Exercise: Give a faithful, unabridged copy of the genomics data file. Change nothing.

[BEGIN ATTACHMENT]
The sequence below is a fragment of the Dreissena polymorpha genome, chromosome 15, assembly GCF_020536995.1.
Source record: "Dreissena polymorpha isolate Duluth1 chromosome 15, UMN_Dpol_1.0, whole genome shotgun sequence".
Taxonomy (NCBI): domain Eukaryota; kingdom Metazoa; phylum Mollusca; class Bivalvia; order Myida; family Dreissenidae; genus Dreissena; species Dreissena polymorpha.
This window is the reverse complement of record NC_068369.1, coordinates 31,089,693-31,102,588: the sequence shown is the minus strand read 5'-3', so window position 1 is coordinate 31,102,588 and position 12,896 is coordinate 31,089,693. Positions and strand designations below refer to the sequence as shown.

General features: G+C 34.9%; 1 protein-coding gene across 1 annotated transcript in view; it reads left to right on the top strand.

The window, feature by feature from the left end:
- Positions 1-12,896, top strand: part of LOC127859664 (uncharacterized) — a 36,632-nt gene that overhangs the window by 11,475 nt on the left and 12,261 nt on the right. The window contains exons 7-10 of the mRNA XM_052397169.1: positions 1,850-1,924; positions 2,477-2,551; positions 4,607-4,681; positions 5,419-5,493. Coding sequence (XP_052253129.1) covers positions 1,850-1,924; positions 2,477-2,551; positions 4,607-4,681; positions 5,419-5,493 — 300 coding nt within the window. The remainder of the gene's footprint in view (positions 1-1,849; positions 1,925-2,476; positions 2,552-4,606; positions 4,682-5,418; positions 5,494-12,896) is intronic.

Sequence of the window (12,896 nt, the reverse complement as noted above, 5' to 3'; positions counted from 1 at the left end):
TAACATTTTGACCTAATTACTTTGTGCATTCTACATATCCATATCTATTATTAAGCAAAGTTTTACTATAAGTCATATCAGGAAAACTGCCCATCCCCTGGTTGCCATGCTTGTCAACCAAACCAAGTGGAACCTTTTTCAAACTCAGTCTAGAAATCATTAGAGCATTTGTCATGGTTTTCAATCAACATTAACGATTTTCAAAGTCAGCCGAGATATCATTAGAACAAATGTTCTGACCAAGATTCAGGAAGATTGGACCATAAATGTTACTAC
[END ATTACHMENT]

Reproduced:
The sequence below is a fragment of the Dreissena polymorpha genome, chromosome 15, assembly GCF_020536995.1.
Source record: "Dreissena polymorpha isolate Duluth1 chromosome 15, UMN_Dpol_1.0, whole genome shotgun sequence".
Taxonomy (NCBI): domain Eukaryota; kingdom Metazoa; phylum Mollusca; class Bivalvia; order Myida; family Dreissenidae; genus Dreissena; species Dreissena polymorpha.
This window is the reverse complement of record NC_068369.1, coordinates 31,089,693-31,102,588: the sequence shown is the minus strand read 5'-3', so window position 1 is coordinate 31,102,588 and position 12,896 is coordinate 31,089,693. Positions and strand designations below refer to the sequence as shown.

General features: G+C 34.9%; 1 protein-coding gene across 1 annotated transcript in view; it reads left to right on the top strand.

The window, feature by feature from the left end:
- Positions 1-12,896, top strand: part of LOC127859664 (uncharacterized) — a 36,632-nt gene that overhangs the window by 11,475 nt on the left and 12,261 nt on the right. The window contains exons 7-10 of the mRNA XM_052397169.1: positions 1,850-1,924; positions 2,477-2,551; positions 4,607-4,681; positions 5,419-5,493. Coding sequence (XP_052253129.1) covers positions 1,850-1,924; positions 2,477-2,551; positions 4,607-4,681; positions 5,419-5,493 — 300 coding nt within the window. The remainder of the gene's footprint in view (positions 1-1,849; positions 1,925-2,476; positions 2,552-4,606; positions 4,682-5,418; positions 5,494-12,896) is intronic.

Sequence of the window (12,896 nt, the reverse complement as noted above, 5' to 3'; positions counted from 1 at the left end):
TAACATTTTGACCTAATTACTTTGTGCATTCTACATATCCATATCTATTATTAAGCAAAGTTTTACTATAAGTCATATCAGGAAAACTGCCCATCCCCTGGTTGCCATGCTTGTCAACCAAACCAAGTGGAACCTTTTTCAAACTCAGTCTAGAAATCATTAGAGCATTTGTCATGGTTTTCAATCAACATTAACGATTTTCAAAGTCAGCCGAGATATCATTAGAACAAATGTTCTGACCAAGATTCAGGAAGATTGGACCATAAATGTTACTAC